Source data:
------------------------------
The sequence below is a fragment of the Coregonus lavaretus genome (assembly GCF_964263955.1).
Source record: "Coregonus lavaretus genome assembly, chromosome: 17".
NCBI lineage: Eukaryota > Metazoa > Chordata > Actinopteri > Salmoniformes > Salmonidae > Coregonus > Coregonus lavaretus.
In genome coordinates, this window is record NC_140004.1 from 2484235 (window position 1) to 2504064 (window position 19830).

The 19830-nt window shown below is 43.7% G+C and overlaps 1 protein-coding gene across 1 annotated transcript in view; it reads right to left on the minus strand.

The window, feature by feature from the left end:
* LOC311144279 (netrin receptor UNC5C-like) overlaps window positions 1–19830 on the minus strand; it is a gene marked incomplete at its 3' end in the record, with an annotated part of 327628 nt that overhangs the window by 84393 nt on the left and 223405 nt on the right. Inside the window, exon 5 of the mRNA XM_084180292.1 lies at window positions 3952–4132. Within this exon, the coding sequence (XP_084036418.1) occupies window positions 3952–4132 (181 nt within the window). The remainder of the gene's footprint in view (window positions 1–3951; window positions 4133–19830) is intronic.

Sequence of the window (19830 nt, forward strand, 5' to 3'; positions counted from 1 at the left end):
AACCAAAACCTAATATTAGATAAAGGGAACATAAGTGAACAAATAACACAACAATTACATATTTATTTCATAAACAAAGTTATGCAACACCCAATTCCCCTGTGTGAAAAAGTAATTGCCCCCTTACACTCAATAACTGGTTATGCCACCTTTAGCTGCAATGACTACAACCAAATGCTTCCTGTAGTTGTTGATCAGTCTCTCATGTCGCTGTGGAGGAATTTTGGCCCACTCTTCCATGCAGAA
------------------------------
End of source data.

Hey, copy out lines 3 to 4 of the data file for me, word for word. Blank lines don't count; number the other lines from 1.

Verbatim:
NCBI lineage: Eukaryota > Metazoa > Chordata > Actinopteri > Salmoniformes > Salmonidae > Coregonus > Coregonus lavaretus.
In genome coordinates, this window is record NC_140004.1 from 2484235 (window position 1) to 2504064 (window position 19830).